Even Spain, with all its strong nationality, yields to the general infec. tion, and submits its chivalrous drama and its oriental tastes, to the restraint of the rules and the studied decorum of French dramatic verse. During the 18th century that romantic theatre, so truly in unison with the national spirit, which Lope had created-to which the highest perfection of which its irregular character was susceptible, had been given by Calderon, and which, by the brilliant facility of its poetry, the picturesque and stately character of the manners represented, and the deep interest and curiosity which its plots awakened, had for a long time influenced the dramatic literature of all Europe, and strongly coloured that of France itself, as the Cid and Heraclius of Corneille, and Moliere's Festin de Pierre sufficiently show, was abandoned for lifeless imitations of the French drama, constructed on those principles of criticism which Luzan had borrowed, partly from the Poetics of Aristotle, partly from the prefaces of Corneille and Voltaire, until a feeble, and indeed unsuccessful, rally was made in 1778, in favour of the older drama by La Huerta in his Raquel. Even the political innovations of the French philosophers found a favourable reception at the Court of Charles III., and the policy of Aranda, Cam
pomanes, and Florida Blanca, both in its errors and in the advantages it conferred on Spain, may be traced to those theories of national education and reform of political institutions, to which the agitation of opinions in France had given birth; and thus Spain, with a singular contradiction, borrowed from that quarter at once the principles of political liberty and of poetical restraint.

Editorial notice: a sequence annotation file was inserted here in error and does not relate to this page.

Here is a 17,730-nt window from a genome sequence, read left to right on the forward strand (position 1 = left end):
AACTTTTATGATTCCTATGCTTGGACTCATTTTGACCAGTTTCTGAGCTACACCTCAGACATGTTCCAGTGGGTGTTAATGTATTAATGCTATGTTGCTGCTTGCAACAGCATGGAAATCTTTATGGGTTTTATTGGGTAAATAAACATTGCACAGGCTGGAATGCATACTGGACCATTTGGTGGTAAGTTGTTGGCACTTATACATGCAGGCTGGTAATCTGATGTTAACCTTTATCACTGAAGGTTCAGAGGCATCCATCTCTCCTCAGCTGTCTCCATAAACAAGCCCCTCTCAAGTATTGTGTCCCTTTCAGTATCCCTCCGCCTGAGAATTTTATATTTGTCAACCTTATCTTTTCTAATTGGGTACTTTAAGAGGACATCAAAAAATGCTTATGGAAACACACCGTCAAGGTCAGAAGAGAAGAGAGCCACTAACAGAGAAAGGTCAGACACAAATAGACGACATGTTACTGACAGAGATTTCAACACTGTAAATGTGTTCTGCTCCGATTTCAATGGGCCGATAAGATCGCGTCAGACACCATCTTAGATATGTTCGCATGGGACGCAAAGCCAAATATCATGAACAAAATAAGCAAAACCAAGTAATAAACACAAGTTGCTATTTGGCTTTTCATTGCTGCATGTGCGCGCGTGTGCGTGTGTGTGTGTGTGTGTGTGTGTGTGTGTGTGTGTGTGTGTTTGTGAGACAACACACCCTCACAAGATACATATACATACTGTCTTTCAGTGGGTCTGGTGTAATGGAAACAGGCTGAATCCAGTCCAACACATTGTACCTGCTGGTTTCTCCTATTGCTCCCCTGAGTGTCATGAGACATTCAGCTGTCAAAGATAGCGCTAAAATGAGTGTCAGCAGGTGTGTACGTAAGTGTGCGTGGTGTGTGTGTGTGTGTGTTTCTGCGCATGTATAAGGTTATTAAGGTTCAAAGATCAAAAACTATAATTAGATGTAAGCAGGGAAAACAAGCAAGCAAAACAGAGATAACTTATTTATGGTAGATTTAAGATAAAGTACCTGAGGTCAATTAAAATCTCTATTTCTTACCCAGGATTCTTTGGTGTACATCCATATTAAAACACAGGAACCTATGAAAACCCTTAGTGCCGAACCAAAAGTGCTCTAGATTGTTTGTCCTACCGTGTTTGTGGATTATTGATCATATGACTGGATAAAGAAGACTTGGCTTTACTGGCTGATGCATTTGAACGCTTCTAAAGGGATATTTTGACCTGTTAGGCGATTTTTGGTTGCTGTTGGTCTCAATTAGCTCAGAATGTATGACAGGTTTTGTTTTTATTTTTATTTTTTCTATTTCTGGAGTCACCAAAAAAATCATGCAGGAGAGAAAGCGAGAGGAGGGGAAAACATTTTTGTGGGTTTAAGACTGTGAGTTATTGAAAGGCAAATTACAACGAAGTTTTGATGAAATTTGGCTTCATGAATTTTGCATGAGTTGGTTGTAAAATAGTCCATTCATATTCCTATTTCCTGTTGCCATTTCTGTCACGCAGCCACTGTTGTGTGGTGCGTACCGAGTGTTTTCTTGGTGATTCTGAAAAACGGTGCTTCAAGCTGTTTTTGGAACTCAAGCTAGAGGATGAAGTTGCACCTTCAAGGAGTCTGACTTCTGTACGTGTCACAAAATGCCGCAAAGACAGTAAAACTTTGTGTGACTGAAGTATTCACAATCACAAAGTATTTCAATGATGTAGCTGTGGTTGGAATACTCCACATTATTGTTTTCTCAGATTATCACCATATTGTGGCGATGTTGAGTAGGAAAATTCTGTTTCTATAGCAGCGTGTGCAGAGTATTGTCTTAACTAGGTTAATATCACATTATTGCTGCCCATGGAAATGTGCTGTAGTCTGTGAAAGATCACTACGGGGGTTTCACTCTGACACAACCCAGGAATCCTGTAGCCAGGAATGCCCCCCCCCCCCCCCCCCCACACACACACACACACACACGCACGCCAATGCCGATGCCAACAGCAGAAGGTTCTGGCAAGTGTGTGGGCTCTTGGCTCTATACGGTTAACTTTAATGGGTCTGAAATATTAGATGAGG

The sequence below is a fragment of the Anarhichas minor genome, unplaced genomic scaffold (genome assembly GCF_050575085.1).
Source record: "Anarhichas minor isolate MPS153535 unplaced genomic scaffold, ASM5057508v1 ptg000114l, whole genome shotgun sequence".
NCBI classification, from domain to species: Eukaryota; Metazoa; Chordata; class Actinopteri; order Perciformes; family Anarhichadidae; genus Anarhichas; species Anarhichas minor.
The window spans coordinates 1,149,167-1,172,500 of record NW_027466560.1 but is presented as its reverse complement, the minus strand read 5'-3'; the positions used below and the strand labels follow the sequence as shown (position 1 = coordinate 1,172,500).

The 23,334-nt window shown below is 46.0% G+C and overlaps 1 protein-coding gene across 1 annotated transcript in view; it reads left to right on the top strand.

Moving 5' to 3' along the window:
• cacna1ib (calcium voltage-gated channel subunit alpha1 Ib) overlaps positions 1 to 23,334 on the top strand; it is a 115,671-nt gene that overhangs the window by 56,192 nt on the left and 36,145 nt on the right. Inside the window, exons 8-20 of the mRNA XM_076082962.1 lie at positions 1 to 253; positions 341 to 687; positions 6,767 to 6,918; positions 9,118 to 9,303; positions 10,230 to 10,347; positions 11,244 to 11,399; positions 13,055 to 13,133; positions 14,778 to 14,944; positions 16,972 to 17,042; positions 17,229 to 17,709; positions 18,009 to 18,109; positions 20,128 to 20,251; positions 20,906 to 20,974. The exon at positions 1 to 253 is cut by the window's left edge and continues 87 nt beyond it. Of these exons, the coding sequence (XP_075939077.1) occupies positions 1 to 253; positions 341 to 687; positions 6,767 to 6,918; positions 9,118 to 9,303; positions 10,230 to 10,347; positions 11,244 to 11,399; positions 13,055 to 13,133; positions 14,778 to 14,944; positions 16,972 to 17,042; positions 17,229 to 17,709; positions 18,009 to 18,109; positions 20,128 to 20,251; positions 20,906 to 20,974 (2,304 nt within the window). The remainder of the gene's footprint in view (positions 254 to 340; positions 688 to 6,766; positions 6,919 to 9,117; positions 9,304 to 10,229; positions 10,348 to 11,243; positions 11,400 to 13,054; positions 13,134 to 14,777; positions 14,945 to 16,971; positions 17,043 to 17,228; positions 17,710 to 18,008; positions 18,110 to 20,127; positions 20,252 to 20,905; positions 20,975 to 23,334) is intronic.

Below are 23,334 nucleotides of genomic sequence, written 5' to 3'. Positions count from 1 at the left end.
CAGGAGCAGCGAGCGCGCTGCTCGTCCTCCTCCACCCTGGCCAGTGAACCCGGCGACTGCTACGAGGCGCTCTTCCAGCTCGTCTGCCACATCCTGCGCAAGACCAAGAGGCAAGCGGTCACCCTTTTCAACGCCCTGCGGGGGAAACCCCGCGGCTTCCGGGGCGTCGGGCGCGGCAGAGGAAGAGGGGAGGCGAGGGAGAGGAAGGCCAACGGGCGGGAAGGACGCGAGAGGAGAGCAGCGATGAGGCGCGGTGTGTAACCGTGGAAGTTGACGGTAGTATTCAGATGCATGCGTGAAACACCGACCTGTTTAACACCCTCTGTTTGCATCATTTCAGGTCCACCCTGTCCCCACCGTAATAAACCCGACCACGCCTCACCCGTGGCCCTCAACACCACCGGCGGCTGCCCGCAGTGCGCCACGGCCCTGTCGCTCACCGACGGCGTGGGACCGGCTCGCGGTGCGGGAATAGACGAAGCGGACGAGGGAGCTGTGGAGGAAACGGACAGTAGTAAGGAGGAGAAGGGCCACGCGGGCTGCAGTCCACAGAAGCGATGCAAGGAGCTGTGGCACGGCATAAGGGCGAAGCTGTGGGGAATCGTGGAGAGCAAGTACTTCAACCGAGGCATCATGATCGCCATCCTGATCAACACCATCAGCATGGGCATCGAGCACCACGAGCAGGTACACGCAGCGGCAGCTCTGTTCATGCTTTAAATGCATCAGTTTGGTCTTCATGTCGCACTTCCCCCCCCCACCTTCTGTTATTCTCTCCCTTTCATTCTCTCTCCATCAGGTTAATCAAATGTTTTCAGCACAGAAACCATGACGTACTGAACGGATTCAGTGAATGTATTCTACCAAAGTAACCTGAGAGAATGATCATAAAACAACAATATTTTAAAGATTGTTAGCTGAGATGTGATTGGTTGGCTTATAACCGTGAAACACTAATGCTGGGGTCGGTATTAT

Nearly the same state of things may be traced in Portugal under the reign of Joseph I. and the sombre administration of Pombal; who, filled with the ideas of French philosophy, advocated with a species of fanatical intolerance the doctrines of toleration, labouring, not to direct or restrain, but to subvert the power of the Jesuits, and to force upon the nation, by the unsparing use of arbitrary and oppressive means, the Utopian schemes of improvement which that philosophy had inspired.
In Germany, while the opinions of the French philosophers, so far as regarded religious indifference and experiments in government, found enthusiastic converts in Frederick the Great and Joseph II., and powerfully affected the policy of these sovereigns, the influence of French literature was far less felt. Frederick, imitating the sneer of Voltaire, was content to wish his countrymen more wit and fewer consonants; while he prac tically laboured to decry and discountenance his native literature and his native language. But, even under his military despotism, he could not render French literature "the order of the day;" his attempts to naturalize it in Prussia, only created a reaction which hastened the developement of that varied and inventive native literature which adorned in Germany the close of the 18th century and the commencement of the 19th.
"Von dem grossten Deutschen sohne, Von des grossen Friedrichs throne,
Ging sie schutzlos, ungeehrt. Rühmend darfs der Deutsche sagen, Höher darf das herz ihm schlagen,
Selbst erschuf er sich den werth."*
Schiller. Die Deutsche Muse. The greatest son of Germany, Even Frederick, bade her turn away Unhonour'd from his throne; Proudly the German bard can tell, And higher may his bosom swell, He form'd himself alone.